Peacock Pavo cristatus, Paon bleu.
6 occurrences (3 peacock, 1 peacocks, 1 peacock's, 1 pajock)
TMP 4 1 74 To come and sport: - her peacocks fly amain:
ERR 4 3 77 Fly pride, says the peacock; mistress, that you know.
H5 4 1 207 p with fanning in his face with a peacock's feather.
1H6 3 3 6 And like a peacock sweep along his tail;
TRO 3 3 250 p Why, a stalks up and down like a peacock,a
HAM 3 2 278 A very, very - pajock.
The Peacock was brought from India to England through Greece a long time ago.
Bids thee leave these; and with her sovereign grace,
Here on this grass-plot, in this very place,
To come and sport: - Her peacocks fly amain:
(TMP 4 1 72-74)
Here Shakespeare associates the Peacock with Juno and "her sovereign grace", perhaps because peacock's crests used to be among the ornaments of the Kings of England.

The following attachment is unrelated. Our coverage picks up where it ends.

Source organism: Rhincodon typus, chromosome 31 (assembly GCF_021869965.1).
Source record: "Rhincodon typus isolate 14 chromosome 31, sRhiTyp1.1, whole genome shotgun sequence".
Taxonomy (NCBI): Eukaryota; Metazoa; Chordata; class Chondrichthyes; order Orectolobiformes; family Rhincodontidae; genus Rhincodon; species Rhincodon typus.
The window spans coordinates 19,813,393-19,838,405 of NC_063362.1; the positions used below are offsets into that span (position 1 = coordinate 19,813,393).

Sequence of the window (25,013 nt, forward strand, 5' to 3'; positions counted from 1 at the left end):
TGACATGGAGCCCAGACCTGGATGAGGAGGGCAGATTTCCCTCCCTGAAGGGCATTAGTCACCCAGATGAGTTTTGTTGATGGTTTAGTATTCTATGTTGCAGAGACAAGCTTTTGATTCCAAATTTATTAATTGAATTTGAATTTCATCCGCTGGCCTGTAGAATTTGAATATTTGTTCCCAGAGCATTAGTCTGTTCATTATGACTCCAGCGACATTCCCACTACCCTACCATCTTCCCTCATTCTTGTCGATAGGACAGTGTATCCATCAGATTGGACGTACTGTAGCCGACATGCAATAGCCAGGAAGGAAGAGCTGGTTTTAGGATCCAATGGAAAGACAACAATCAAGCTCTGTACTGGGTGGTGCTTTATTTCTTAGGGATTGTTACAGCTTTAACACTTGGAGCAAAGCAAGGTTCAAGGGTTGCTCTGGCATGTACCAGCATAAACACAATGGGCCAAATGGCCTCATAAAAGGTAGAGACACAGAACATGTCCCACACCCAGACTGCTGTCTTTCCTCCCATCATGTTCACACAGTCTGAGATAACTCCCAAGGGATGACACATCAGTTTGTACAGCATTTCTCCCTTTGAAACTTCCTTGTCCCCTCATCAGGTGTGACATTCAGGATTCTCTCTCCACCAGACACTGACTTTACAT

The peacock is the embodiment of pride (TILLEY P157), in a more majestic way, as we have seen, than the turkey (see TURKEY), but both birds display their feathers and often belong to the same image cluster (see chart p. 17).
Hamlet says "pajock" instead of "ass" as Horatio remarked in the following line "You might have rhymed" (3 2 279). OED gives the following commentary: "Hamlet was going to say 'a very, very ass" but checked himself at the last word and substituted it.
Harold JENKINS, editor of the Arden Hamlet notes that "pajock" is "often supposed to be for 'peacock', but more probably a form of 'patchcock', a base contemptible fellow, a savage". But ARMSTRONG's theory of Image Clusters provides us with evidence to support the "peacock" interpretation: enough of the elements required to belong to the "Pistol-Turkey Image Cluster" are found (see chart p. 17). Anyway it would not be the last of Shakespeare quibbles.